“… There have been some technical developments that are encouraging for bulls. The first is where the SPX bottomed earlier this month, which was around 20% below the SPX’s all-time closing high and year-end 2021 close. Note that this low was also near 3,852, the close of the SPX when President Joe Biden took office in January 2021…you don’t have to look further than March 2020 when the SPX was in the 2,270 area where the Index was down, trading bottomed when Biden’s predecessor, Donald Trump, took office in January 2017. A key difference between now and then is that in 2020 we were on the cusp of major fiscal and monetary stimulus, while the Fed is now raising rates and not buying bonds, and fiscal stimulus is a thing of the past”
-Outlook Monday morning, May 29, 2022
As May ended last Tuesday, long-term bulls added another piece to a difficult puzzle, with the S&P 500 Index (SPX -4,108.54) closing above its 24-month moving average and recovering from a multi-pronged area of support – as above discussed in excerpt – earlier this month. Notably, the index ended the month above its 24-month moving average, giving new life to bulls that were on life support just weeks earlier.
While the May close doesn’t definitely mark a bottom like I hinted at last week, it could give some of you a reason to tiptoe back in the water, or if you have the urge to do more than tiptoe, take advantage the three-week drop in volatility as measured by the Cboe Market Volatility Index (VIX -24.79) to hedge long positions.
As a quick side note on this drop in the VIX, the 3-month daily chart below has bounced back and forth between the levels since returning above the level coinciding with its 50% year-to-date gain on April 22nd hovering which coincide at 50% and 100% above the 2021 close at 5:22 p.m. Call buying on VIX futures is still relatively small compared to put buying, suggesting that the VIX could decline further in the coming weeks and break the current pattern.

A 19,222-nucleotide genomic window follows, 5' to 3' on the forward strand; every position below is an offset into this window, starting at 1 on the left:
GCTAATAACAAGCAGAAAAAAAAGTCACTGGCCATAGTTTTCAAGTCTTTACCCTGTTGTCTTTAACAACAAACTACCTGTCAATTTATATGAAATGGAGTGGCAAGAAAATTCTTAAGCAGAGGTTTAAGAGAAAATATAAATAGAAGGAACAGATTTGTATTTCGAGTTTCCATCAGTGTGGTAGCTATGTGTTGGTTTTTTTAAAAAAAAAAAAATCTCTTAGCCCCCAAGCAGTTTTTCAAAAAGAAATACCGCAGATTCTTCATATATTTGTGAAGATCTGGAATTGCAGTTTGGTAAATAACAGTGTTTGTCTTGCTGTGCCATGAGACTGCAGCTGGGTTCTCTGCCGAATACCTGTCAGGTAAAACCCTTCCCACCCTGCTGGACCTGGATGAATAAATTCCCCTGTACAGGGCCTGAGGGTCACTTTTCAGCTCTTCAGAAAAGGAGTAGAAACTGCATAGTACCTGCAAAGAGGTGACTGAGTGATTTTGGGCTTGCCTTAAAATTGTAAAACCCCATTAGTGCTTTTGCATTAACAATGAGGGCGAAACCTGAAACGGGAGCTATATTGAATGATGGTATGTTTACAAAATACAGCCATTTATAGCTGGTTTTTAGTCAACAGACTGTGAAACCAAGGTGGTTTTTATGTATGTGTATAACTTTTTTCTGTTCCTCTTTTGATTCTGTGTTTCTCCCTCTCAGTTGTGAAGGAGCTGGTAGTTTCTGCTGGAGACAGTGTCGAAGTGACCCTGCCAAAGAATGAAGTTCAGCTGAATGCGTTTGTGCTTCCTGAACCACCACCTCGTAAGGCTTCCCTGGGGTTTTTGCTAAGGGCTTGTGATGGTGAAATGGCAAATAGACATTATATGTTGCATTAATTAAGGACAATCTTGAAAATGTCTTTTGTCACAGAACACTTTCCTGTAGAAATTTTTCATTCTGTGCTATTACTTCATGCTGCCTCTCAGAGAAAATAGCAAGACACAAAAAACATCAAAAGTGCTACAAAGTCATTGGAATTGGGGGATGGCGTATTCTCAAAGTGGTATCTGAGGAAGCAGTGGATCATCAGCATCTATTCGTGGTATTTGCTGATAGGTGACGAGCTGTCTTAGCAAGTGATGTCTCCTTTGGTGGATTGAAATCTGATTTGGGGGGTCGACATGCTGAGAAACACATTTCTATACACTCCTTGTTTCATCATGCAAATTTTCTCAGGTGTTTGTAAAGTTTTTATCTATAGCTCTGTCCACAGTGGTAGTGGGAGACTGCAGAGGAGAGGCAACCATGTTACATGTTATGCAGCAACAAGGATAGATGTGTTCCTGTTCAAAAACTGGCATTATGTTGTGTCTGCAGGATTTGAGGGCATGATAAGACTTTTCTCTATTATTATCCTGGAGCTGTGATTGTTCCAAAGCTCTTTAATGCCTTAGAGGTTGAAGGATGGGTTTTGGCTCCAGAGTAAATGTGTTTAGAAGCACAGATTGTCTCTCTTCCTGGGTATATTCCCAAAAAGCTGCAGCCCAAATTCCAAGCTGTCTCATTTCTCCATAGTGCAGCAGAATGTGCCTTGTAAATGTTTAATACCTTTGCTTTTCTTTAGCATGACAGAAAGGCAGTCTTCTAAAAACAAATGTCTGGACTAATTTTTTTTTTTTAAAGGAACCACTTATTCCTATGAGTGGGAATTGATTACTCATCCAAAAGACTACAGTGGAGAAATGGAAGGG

There was another interesting aspect to the May close as the monthly candle was a doji. In other words, the May open (4130.61) and close (4132.15) were about the same.
Such doji candles on a monthly chart are not that common. And with doji candlestick patterns being used as a signal for the possible end of an ongoing trend, this doji candle piqued my interest as it occurred in a month testing the 24-month moving average. As such, I referenced a monthly chart of the SPX to look for other events where the SPX experienced a monthly doji in the midst of a correction or bear market.
I’ve found eight incidents since 1990. All but one (August 2002) signaled a major bottom. In August 2002, the SPX did not bottom until six months later, which ironically was also a doji month.
In the case of October 1992, months of sideways movement were followed by a strong rally. While there is a possibility that this is August 2002 and the May 2022 monthly doji on the SPX is not signaling an end to the trend, bulls can rest on this story for now. Per my comments in parentheses, there is some commonality in the May doji occurring at its two-year moving average, although most instances saw bottoms at the SPX 12-month or one-year moving average.